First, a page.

A properly conducted, adequately funded inquiry has the potential to teach us both about the causes of the violence and how to prevent it from recurring. This is a point I want to emphasize. If we are to truly end the violence, we must find ways to prevent it. It is not enough to just better respond to crimes after they have been committed.
For an inquiry to be effective, victims' families and aboriginal organizations will need to be involved not only in the inquiry's work but in the design of its mandate and its operations. It must engage the broader public and facilitate a much wider understanding of the issues through its very operations. It must involve civil society, welcome independent research, and make it clear that all evidence it hears will be valued.
Grieving families, indigenous leaders, victims advocates, civil society, the international community, and every provincial and territorial premier have all urged the government to call a national inquiry; yet despite this overwhelming consensus on the need for a national public inquiry, the Prime Minister stubbornly rejects it out of hand. The Prime Minister refuses to acknowledge that this ongoing national tragedy represents more than a series of individual crimes that can be dealt with by law enforcement alone. In fact, last summer, in the wake of Tina Fontaine's murder in Winnipeg, the Prime Minister insensitively said, “We should not view this as a sociological phenomenon”. He dismissed root causes being any significant part of the broader issue, calling the murders of aboriginal women and girls crimes that should be dealt with by the police. Last December, he even admitted to a national TV audience that this issue was not high on his government's radar. The Prime Minister is simply on the wrong side of history.
The Prime Minister's government tried to explain the rejection of a national inquiry by asserting the need for action, instead of study. These are not mutually exclusive measures. The urgency of this crisis requires the development and implementation of a comprehensive and multi-jurisdictional national action plan, like they had in Australia.
The effectiveness of such a national action plan depends a truly coordinated approach involving the many relevant federal departments, the provincial and territorial governments and aboriginal leaders, an approach that focuses on preventing these senseless deaths and putting an end to this senseless violence.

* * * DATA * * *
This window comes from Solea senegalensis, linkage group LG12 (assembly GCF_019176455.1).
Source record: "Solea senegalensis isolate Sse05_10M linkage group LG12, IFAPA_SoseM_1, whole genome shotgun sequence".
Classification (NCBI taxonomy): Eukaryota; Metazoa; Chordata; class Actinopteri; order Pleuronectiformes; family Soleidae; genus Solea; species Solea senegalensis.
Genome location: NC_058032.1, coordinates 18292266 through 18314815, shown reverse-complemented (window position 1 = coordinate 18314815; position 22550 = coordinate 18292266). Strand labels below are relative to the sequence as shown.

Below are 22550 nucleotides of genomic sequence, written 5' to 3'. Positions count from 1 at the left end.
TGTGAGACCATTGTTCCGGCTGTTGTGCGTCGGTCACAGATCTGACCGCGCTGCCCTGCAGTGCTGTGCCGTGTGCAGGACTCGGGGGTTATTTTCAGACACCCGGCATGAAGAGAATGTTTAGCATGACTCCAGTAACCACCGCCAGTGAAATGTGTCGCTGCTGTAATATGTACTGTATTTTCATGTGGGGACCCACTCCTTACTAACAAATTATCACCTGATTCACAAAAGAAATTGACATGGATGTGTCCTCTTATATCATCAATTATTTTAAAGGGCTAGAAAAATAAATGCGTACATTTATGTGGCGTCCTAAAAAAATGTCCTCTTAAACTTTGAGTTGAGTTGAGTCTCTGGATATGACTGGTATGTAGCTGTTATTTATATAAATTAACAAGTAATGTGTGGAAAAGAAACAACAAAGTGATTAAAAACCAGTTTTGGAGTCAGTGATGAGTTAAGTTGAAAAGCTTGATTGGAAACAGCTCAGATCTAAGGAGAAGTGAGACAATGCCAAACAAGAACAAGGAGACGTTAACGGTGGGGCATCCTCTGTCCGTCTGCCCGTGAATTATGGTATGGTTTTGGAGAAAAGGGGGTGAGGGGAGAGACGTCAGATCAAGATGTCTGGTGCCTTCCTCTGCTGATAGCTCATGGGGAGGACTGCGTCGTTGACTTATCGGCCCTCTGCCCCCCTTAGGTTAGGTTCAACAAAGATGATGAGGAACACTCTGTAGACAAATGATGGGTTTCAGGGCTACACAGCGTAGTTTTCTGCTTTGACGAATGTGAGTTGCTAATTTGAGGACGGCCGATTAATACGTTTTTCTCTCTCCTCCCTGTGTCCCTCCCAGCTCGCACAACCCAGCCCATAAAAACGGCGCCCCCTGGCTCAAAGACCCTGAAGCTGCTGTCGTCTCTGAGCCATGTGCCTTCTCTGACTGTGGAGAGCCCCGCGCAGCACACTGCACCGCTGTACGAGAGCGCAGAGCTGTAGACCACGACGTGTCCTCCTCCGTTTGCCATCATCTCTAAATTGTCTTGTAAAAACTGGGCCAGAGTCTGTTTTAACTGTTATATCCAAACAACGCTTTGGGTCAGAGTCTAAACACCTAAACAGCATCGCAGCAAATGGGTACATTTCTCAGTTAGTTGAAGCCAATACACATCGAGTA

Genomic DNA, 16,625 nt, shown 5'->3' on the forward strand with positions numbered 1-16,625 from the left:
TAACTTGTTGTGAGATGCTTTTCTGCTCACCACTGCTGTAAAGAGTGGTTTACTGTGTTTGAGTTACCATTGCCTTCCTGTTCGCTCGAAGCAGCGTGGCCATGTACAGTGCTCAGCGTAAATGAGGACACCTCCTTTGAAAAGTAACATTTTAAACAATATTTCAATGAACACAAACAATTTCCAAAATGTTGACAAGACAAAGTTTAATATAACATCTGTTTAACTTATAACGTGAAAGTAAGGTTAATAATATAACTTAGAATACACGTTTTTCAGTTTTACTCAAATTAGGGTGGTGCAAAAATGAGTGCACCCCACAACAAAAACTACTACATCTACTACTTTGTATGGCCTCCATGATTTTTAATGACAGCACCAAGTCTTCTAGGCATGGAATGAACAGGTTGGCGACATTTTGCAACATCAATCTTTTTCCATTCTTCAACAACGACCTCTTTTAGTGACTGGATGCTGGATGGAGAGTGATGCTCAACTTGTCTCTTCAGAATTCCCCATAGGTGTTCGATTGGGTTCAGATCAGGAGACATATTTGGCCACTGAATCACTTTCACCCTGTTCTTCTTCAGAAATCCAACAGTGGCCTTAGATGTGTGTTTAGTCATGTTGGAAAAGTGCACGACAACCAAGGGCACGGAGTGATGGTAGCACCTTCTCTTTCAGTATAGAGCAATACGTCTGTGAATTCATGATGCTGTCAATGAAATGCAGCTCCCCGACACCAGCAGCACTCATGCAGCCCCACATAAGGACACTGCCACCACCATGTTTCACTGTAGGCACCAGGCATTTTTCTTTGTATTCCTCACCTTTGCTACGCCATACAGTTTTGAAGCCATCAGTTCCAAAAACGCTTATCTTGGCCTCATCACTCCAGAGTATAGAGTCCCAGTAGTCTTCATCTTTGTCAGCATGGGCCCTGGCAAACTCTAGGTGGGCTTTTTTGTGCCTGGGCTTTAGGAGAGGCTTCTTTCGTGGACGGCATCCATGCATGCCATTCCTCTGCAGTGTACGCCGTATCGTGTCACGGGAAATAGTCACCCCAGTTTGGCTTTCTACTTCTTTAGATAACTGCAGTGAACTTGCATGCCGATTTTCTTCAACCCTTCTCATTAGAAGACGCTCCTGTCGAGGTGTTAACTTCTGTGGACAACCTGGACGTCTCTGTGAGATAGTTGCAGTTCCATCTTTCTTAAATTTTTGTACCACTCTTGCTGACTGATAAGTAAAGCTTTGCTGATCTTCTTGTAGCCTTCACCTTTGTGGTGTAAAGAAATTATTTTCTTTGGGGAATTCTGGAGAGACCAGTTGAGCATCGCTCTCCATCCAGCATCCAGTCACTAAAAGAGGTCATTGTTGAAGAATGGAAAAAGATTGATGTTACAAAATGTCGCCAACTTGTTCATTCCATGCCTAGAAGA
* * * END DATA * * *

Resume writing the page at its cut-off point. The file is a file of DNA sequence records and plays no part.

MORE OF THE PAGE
Such a plan should be rooted in a comprehensive, non-partisan study of this ongoing tragedy that goes beyond establishing the raw statistics.
However, there are concrete steps that could be taken immediately. Additional funding for inadequate shelter spaces on reserve and in northern communities, addressing the horrifying numbers of aboriginal children in foster care, real approaches to keeping families together, better funding and support for aboriginal policing, and better co-ordination among all levels of government would all be positive steps. Unfortunately, the federal government's response to this urgent crisis has been complete inaction.
The government's action plan, which members opposite will undoubtedly shortly point to, is no more than a repackaged inventory of inadequate federal programs and funding that existed before last fall's announcement. The $25 million highlighted as new money simply maintains the existing insufficient funding levels from 2010. Many of the broader initiatives noted in the larger strategy are not even directed at aboriginal people at all.
The epidemic of violence must end, and the Conservative government, which claims to be tough on crime and to stand up for victims of crime, cannot continue to ignore this appalling situation.
Only a national inquiry would have the credibility, scope and resources to address the systemic problems underlying the violence. It would provide the accountability to ensure implementation of its recommendations, and bring justice and reconciliation to the victims and their families.
I urge all members to support my motion, and I thank so many of the aboriginal women and girls who have helped us on this journey and who still suffer so much.
Subtopic: Missing Aboriginal Women